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Last updated Jan. 3, 2019

Approved by: Maulik P. Purohit MD, MPH


Microscopic pathology image showing pseudogout, also known as calcium pyrophosphate dihydrate deposition disease (abbreviated CPPD). Vertebral disc. H&E stain.

What are the other Names for this Condition? (Also known as/Synonyms)

  • Chondrocalcinosis Articularis
  • Chondrocalcinosis due to Pyrophosphate Crystals
  • CPDD (Calcium Pyrophosphate Deposition)

What is Pseudogout? (Definition/Background Information)

  • Pseudogout is a medical disorder affecting the joints. Since the joints are affected, it could lead to arthritic attacks, and is termed as a type of arthritis
  • It is characterized by the formation of crystals at the joints, by a salt called calcium pyrophosphate dihydrate
  • This deposition of salt causes a painful swelling in the joints (knees, wrists, and ankles)
  • The term ‘Pseudogout’ and the symptoms of the condition, indicates its similarity to Gout (a condition caused by the accumulation of uric acid at the joints). Hence, it is also sometimes misdiagnosed

Who gets Pseudogout? (Age and Sex Distribution)

  • Both men and women are affected by Pseudogout
  • Middle-aged individuals usually get Pseudogout; the risk increasing with an advancing age
  • All racial and ethnic groups are equally predisposed to the condition

What are the Risk Factors for Pseudogout? (Predisposing Factors)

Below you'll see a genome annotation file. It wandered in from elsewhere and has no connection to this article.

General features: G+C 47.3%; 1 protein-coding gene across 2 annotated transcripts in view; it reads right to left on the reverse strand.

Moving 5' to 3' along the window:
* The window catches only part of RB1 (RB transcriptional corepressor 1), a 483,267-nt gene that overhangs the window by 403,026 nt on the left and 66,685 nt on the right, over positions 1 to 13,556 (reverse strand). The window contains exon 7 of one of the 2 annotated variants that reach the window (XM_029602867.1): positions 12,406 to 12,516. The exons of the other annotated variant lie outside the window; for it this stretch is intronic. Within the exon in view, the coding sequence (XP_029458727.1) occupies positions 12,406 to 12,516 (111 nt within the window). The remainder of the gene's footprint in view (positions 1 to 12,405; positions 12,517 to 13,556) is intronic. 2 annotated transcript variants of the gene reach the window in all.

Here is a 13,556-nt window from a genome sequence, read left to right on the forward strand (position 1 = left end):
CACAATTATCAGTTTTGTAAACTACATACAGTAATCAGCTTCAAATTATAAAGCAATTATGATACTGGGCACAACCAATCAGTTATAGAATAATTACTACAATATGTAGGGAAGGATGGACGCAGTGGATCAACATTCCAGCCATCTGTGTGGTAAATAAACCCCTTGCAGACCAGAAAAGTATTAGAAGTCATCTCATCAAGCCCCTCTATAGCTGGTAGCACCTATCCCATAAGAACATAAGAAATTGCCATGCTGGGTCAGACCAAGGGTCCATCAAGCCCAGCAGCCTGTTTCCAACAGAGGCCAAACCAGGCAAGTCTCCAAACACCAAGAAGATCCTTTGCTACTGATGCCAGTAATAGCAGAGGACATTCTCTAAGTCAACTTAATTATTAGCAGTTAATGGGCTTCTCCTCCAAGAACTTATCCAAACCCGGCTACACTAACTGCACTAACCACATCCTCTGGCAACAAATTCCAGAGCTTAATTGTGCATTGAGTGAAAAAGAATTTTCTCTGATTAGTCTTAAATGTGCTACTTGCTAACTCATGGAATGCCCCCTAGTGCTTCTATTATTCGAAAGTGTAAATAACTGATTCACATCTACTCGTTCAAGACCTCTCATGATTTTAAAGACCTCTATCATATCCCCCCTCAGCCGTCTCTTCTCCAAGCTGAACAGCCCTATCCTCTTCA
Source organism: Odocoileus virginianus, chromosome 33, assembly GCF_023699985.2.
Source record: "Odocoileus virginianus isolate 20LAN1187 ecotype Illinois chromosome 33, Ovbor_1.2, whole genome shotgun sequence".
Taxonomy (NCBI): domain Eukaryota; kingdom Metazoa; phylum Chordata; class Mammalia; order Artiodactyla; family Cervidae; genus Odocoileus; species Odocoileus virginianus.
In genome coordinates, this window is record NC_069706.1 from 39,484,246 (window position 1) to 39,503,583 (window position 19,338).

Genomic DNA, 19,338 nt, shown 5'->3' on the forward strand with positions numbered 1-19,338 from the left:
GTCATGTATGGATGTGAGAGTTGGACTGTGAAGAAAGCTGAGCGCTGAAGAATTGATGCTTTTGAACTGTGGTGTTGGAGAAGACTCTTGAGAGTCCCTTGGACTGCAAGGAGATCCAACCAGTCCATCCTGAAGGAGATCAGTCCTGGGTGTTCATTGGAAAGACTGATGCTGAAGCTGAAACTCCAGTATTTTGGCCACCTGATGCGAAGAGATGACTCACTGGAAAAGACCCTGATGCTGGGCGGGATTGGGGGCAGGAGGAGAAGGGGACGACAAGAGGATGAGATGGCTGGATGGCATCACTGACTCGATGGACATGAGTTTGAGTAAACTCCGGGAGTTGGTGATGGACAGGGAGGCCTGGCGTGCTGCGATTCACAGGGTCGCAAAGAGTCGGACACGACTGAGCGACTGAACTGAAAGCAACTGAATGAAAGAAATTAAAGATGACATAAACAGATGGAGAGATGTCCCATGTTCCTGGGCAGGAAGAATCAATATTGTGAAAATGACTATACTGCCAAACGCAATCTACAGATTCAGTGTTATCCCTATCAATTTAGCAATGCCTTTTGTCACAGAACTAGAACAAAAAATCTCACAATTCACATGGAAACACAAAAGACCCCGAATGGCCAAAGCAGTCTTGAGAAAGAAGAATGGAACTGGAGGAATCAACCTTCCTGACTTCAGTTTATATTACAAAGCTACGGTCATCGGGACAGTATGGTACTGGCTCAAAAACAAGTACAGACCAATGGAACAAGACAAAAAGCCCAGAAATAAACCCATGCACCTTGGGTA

The risk factors for Pseudogout include:

  • Older adults have an increased risk; the risk increases with age
  • Serious injuries to a joint, may cause Pseudogout at a later stage
  • Individuals having excess minerals, such as calcium or iron in blood, or less of magnesium, are also more prone to Pseudogout attack
  • Some individuals are genetically predisposed to get Pseudogout, even at a younger age. The condition may run in some families
  • Younger individuals with conditions, such as parathyroid disease, thyroid disease, acromegaly, Wilson disease, hemochromatosis, ochronosis, etc., are also at risk

It is important to note that having a risk factor does not mean that one will get the condition. A risk factor increases ones chances of getting a condition compared to an individual without the risk factors. Some risk factors are more important than others.

Also, not having a risk factor does not mean that an individual will not get the condition. It is always important to discuss the effect of risk factors with your healthcare provider.

What are the Causes of Pseudogout? (Etiology)

  • Formation of calcium pyrophosphate dihydrate salt crystals at the joints causes Pseudogout. An advancing age increases the crystal quantity
  • All individuals with such crystal deposits do not develop Pseudogout

What are the Signs and Symptoms of Pseudogout?

The signs and symptoms of Pseudogout include:

  • Signs and symptoms similar to other joint disorders like osteoarthritis and rheumatoid arthritis are seen
  • Pain and swelling of the joints due to fluid build-up (mostly the knees are affected)